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Kinetic bottlenecks to chemical exchange rates for deep-sea animals II: Carbon dioxide

Hofmann, Andreas F. and Peltzer, Edward T. and Brewer, Peter G. (2012) Kinetic bottlenecks to chemical exchange rates for deep-sea animals II: Carbon dioxide. Biogeosciences Discussion (BGD) (9), pp. 15787-15821. Copernicus Publications. DOI: doi:10.5194/bgd-9-15787-2012

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Official URL: http://www.biogeosciences-discuss.net/9/15787/2012/

Abstract

Increased ocean acidification from fossil fuel CO2 invasion, from temperature-driven changes in respiration, and from possible leakage from sub-seabed geologic CO2 disposal has aroused concern over the impacts of elevated CO2 concentrations on marine life. 5 Discussion of these impacts has so far focused only on changes in the oceanic bulk fluid properties as the critical variable and with a major focus on carbonate shell dissolution. Here we describe the rate problem for animals that must export CO2 at about the same rate at which O2 is consumed. We analyze the basic properties controlling CO2 export within the diffusive boundary layer around marine animals in an ocean changing in temperature (T) and CO2 concentration in order to compare the challenges posed by O2 uptake under stress with the equivalent problem of CO2 expulsion. The problem is more complex than that for a non-reactive gas since, as with gas exchange of CO2 at the air-sea interface, the influence of the ensemble of reactions within the CO2-HCO−CO2−acid-base system needs to be considered. These reactions significantly facilitate CO2 efflux compared to O2 intake at equal temperature, pressure and flow rate under typical oceanic concentrations.The effect of these reactions can be described by an enhancement factor. For organisms, this means mechanically increasing flow over their surface to thin the boundary layer as is required to alleviate O2 stress seems not necessary to facilitate CO2 efflux. Nev20 ertheless the elevated pCO2 cost most likely is non-zero. Regionally as with O2 the combination of T , P , and pH/pCO2 creates a zone of maximum CO2 stress at around 1000m depth. But the net result is that, for the problem of gas exchange with the bulk ocean, the combination of an increasing T combined with declining O2 poses a greater challenge to marine life than does increasing CO2. The relationships developed here allow a more accurate prediction of the impacts on marine life from the combined effects of changing T , O2, and CO2 than can be estimated from single variable studies.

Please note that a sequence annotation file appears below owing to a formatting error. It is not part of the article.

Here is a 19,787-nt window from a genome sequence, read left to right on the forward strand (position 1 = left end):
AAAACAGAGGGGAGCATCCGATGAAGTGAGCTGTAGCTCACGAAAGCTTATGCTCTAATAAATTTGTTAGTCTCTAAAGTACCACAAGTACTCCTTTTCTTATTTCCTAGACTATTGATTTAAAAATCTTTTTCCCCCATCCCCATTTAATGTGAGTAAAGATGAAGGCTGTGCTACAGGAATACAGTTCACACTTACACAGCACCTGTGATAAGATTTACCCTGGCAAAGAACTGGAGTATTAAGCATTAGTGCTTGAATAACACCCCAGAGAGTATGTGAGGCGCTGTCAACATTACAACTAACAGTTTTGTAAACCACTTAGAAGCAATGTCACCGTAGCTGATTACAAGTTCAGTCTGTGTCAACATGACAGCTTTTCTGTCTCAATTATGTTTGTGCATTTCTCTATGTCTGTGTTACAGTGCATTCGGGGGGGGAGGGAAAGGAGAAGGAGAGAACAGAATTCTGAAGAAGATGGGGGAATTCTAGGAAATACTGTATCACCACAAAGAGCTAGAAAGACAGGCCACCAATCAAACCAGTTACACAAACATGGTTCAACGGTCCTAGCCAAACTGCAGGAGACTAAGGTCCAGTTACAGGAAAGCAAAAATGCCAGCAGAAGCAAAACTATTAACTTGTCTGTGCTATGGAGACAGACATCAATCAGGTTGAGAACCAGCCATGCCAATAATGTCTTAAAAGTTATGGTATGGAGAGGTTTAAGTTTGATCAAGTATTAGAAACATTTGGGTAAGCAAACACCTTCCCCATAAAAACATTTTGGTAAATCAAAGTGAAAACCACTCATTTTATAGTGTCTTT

Item URL in elib:https://elib.dlr.de/78414/
Document Type:Article
Title:Kinetic bottlenecks to chemical exchange rates for deep-sea animals II: Carbon dioxide
Authors:
AuthorsInstitution or Email of AuthorsAuthors ORCID iD
Hofmann, Andreas F.DLR & MBARIUNSPECIFIED
Peltzer, Edward T.MBARI (Monterey Bay Aquarium Research Institute)UNSPECIFIED
Brewer, Peter G.MBARI (Monterey Bay Aquarium Research Institute)UNSPECIFIED
Date:9 November 2012
Journal or Publication Title:Biogeosciences Discussion (BGD)
Open Access:Yes
Gold Open Access:No
In SCOPUS:No
In ISI Web of Science:No
DOI :doi:10.5194/bgd-9-15787-2012
Page Range:pp. 15787-15821
Publisher:Copernicus Publications
Status:Published
Keywords:deep-sea gas exchange, kinetic limitations, high CO2 world, ocean acidification, respiratory stress, diffusion, limits to marine life
HGF - Research field:Energy
HGF - Program:Efficient Energy Conversion and Use (old)
HGF - Program Themes:Fuel Cells (old)
DLR - Research area:Energy
DLR - Program:E EV - Energy process technology
DLR - Research theme (Project):E - Elektrochemische Prozesse (old)
Location: Stuttgart
Institutes and Institutions:Institute of Engineering Thermodynamics > Electrochemical Energy Technology
Deposited By: Hofmann, Andreas Felix
Deposited On:12 Nov 2012 16:32
Last Modified:31 Jul 2019 19:38

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